NGOs in Fiji requesting removal of Electoral Decree provision
NGOs in Fiji are calling on the Attorney General to remove a provision in the Electoral Decree which restricts them from being involved with election education or debate in any way.
NGOs in Fiji say they are asking the Attorney General, Aiyaz Sayed-Khaiyum, to remove a section in the Electoral Decree which restricts them from campaigning.
Section 115 says any group receiving foreign funding cannot organise debates, public forums, meetings, panel discussions or publish information relating to the election - making much of the work of many NGOs redundant.
Violating the decree can result in up to 10 years in jail and a 27,000 US dollar fine.
Mary Baines reports.
The chair of the NGO Coalition for Human Rights Fiji, Shamima Ali, says it has met with Mr Sayed-Khaiyum to voice its concerns with Section 115.
SHAMIMA ALI: We needed some clarification on issues - what is a campaign, and about some of the NGOs doing civic education which is part and parcel of their work, and participation at political party rallies to ensure that politicians are talking about issues that are of concern to us.
Ms Ali says they were told NGOs' work can continue as usual, as long as it is not related to any election issue or interferes with how people may vote. She says that means groups doing civic education must now have all their materials scrutinised by the elections supervisor.
SHAMIMA ALI: As long as it does not influence people as to how they vote. So we must not talk about elections and so on. We can carry on with our normal work. Those groups that are going to be doing civic education around the elections they need all their materials and programmes passed by the supervisor of elections and elections office.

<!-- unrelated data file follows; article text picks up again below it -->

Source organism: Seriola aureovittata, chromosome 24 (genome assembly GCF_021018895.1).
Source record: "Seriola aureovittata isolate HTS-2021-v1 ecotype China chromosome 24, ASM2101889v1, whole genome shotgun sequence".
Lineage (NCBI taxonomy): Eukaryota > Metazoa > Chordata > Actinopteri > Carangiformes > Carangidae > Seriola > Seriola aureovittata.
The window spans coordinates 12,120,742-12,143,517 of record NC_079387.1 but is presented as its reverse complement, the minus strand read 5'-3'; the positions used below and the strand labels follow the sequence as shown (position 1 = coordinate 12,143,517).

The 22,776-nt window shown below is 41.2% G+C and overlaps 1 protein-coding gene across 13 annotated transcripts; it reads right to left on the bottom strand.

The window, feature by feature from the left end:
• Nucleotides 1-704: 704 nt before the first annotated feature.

Ms Ali says the provision restricts the freedom of speech, and the NGO grouping will be writing a letter to Mr Sayed-Khaiyum to request it be removed from the Electoral Decree. A Fiji academic, Wadan Narsey says such a provision suggests the Bainimarama government is afraid that a foreign government will use the NGOs they fund to try to influence the election result.
WADAN NARSEY: It is a very, very far-fetched reasoning, because these organisations, I mean they're all very, very ethical organisations in my opinion, they all have very, very good constitutions, and principles and charters and missions and all that, and in no way whatsoever would you accuse these organisations of trying to serve foreign political interests.
Professor Narsey says such a measure is draconian and regressive, and means civil societies cannot fulfill their responsibilities.
WADAN NARSEY: The general climate here is that even NGOs, you know however brave they are, would be extremely vulnerable if they were to go into any of these education campaigns to try and get the public aware of the issues, which they as organisations are tasked to address.
But the head of the Citizens Constitutional Forum, the Reverend Akuila Yabaki, says he does not believe the section is applicable to its role as a pro-democracy movement which is not aligned to any political party. The Reverend Yabaki says the CCF's work is not campaigning because all political parties have benefited equally from it.
AKUILA YABAKI: We do engage creatively with all stakeholders by providing critical and alternative comments on matters of importance to members of the public. We do not regard this as a role which would be seen as campaign activities. We do not think that section 115 of the Electoral Decree is applicable to our role.
The Reverend Yabaki says the CCF will continue to distribute its booklets on the analysis of the constitution, but will get legal advice on how the word campaign could be interpreted.
To embed this content on your own webpage, cut and paste the following: